Middle-east Arab News Opinion | Asharq Al-awsat

Iyad Ag Ghali: Mali’s Desert Fox | ASHARQ AL-AWSAT English Archive 2005 -2017
Select Page
Media ID: 55293503

Iyad Ag Ghali, leader of the armed Islamist group Ansar Dine, August 7, 2012 in Kidal (AFP)

Iyad Ag Ghali, leader of the armed Islamist group Ansar Dine, August 7, 2012 in Kidal (AFP)

Iyad Ag Ghali, leader of the armed Islamist group Ansar Dine, August 7, 2012 in Kidal (AFP)

Nouakchott, Asharq Al-Awsat—In early January at the Battle of Konna in northern Mali, Iyad Ag Ghali, the leader of Ansar Dine, laid waste to scores of Malian soldiers trained by French and European military officials. In a matter of days, French Special Forces had touched down in Malian territory to prevent the collapse of the state of Mali, and to hunt down the man French Special Forces now consider their top target in North Africa.

Iyad Ag Ghali, accompanied by his colleague Abdul Hamid Abu Zeid (leader of the Tariq Ibn Ziyad Battalion), also led the fighting in the town of Diabaly. Eventually the Malian army was forced to withdraw which in turn expanded the scope of the conflict between Ag Ghali, his counterparts, and the French. Then Ag Ghali disappeared into the desert, holing up in the Taghar Gharat Mountains near the town of Kidal on Mali’s north-eastern border with Algeria.

Despite the many controversies that have surrounded Ag Ghali throughout his life, his countrymen are in agreement that he is the rightful leader of the Azawad territory. They claim that he helped spark the rebellion of June, 28, 1990 by attacking the city of Ménaka in Mali’s northeast and spearheading the Popular Movement for the Liberation of Azawad, which was founded in 1984.

This short, stocky man of fifty-plus years wears the traditional turban of the Saharan Tuareg people. Clad in his conspicuously expensive African clothes, he wields great influence at meetings and local gatherings, despite the fact that he rarely speaks and has a penchant for discretion.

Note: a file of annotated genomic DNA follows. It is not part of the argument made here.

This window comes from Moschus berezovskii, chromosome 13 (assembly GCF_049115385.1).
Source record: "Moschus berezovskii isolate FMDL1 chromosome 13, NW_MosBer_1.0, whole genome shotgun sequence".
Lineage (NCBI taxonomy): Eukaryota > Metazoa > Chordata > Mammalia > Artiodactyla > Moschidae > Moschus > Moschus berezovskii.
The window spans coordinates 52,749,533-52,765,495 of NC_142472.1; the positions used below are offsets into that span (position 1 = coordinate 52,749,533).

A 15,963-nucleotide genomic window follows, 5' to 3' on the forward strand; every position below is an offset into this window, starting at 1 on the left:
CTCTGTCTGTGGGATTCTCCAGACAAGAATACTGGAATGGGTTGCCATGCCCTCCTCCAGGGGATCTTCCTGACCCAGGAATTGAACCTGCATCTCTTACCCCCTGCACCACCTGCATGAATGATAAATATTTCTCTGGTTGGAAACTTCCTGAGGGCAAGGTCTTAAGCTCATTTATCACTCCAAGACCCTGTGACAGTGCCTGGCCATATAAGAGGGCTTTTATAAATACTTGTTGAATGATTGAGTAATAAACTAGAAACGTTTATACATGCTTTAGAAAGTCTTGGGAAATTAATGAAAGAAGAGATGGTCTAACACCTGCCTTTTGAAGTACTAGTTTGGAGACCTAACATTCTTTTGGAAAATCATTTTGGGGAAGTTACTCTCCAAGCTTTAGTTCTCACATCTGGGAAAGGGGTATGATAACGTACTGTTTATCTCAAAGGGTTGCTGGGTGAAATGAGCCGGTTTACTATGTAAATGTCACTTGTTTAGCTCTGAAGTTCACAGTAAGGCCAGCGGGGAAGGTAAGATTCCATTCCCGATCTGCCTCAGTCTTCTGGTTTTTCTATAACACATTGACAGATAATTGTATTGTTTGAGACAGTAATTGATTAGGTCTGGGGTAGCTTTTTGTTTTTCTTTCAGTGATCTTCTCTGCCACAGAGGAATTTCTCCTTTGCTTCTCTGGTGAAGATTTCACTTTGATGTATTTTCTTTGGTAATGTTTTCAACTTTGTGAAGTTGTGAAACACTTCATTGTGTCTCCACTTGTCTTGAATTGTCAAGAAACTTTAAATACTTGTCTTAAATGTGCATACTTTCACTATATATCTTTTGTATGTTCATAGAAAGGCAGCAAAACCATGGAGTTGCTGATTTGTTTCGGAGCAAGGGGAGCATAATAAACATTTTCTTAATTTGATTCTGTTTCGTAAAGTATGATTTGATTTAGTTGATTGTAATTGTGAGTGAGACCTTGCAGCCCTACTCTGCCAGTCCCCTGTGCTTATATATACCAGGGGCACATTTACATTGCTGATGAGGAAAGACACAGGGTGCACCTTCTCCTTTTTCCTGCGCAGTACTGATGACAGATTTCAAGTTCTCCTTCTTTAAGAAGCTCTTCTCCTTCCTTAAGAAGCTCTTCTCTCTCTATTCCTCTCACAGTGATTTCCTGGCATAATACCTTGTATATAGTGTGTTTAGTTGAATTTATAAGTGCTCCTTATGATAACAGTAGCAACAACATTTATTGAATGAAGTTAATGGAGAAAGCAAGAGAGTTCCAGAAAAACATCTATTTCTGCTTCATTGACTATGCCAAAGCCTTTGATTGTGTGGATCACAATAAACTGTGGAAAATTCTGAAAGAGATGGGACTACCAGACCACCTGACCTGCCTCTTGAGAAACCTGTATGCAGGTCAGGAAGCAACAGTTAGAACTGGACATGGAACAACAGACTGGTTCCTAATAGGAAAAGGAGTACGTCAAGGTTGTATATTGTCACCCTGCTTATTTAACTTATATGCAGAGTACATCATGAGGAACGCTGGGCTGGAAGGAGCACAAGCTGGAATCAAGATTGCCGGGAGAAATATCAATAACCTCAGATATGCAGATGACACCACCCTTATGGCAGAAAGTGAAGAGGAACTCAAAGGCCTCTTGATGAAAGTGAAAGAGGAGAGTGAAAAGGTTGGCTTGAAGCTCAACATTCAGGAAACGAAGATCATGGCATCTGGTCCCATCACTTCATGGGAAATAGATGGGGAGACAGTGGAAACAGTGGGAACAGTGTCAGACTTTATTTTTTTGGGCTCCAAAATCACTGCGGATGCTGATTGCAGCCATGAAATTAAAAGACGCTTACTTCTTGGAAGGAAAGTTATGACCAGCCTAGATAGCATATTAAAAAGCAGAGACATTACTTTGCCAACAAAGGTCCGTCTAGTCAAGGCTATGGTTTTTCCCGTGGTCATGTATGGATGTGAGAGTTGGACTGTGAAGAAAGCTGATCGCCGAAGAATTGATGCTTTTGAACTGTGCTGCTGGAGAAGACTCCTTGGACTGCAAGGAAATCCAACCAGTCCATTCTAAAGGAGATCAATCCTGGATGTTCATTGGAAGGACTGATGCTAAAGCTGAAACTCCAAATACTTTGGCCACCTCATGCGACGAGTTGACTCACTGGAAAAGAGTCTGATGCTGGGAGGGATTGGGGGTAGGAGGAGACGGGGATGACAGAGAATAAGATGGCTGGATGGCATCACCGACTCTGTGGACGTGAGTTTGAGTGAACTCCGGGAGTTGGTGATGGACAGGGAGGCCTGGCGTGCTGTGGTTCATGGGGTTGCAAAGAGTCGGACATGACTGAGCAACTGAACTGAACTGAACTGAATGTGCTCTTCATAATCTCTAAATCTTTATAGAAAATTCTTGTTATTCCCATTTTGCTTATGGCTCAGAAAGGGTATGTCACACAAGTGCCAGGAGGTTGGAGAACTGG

Ag Ghali was an active member of a Pakistani branch of the non-violent Tablighi Jamaat operating in North Africa, which avoids sensitive sectarian issues and instead calls for the unification of the Islamic nation. While Ag Ghali was still with Tablighi Jamaat, a Mauritanian analyst who specializes in jihadist groups operating in the Sahel region of Africa met with the future militia commander. Describing Ag Ghali, the analyst said he was “Amiable, courteous, and extremely pious. He had a strong presence during meetings, but was tight-lipped and rarely-spoke.”

Ag Ghali began his long and arduous journey in the mountains near the city of Kidal in Mali’s far north. There he was born to an influential family of the Ifogas Tuareg tribe, which itself holds sway over much of Azawad (the Tuareg term for northern Mali). Some who knew Ag Ghali during his youth say that he led a libertine life filled with music, poetry, and late nights which focused on talk of politics.

Then the drought came and decimated the Sahel-Sahara region, ending the carefree lifestyle of many Tuaregs. Fate forced many Tuareg men and boys to leave their homeland for neighboring countries. At some point in the 1980s, Ag Ghali’s journey landed him in Colonel Muammar Gaddafi’s Libya.

In Libya Ag Ghali received military training and joined the ranks of Gaddafi’s Green Brigade which was comprised mainly of Tuareg tribesmen. Having excelled in training, he earned a place in the Libyan mission sent to Lebanon to fight alongside Palestinians against the Israelis and various Lebanese militias.

Those close to Ag Ghali say that the Lebanon mission was his first true taste of military combat. He returned to North Africa on board a French steamship in the company of Palestinian President Yasser Arafat, and thus began the game of cat and mouse between the elusive Tuareg leader and the French military: a game which still continues to this day.

Several years after returning from Lebanon, Iyad Ag Ghali led missions in Chadian territory at the behest of Colonel Gaddafi, where he aided the rebels there in their quest to overthrow the regime of former President Hissène Habré. However the French anticipated the coup and quelled it.

Following these military expeditions, Ag Ghali returned to northern Mali in the early 1990s to form a rebel militia which opposed the Malian central government based in Bamako. This rebellion persisted for more than twenty years, fighting countless battles and signing various truces, all the while with Ag Ghali at the helm. Last year Ag Ghali founded Ansar Dine, which outwardly seeks the establishment of an Islamic emirate the likes of which Azawad has never seen.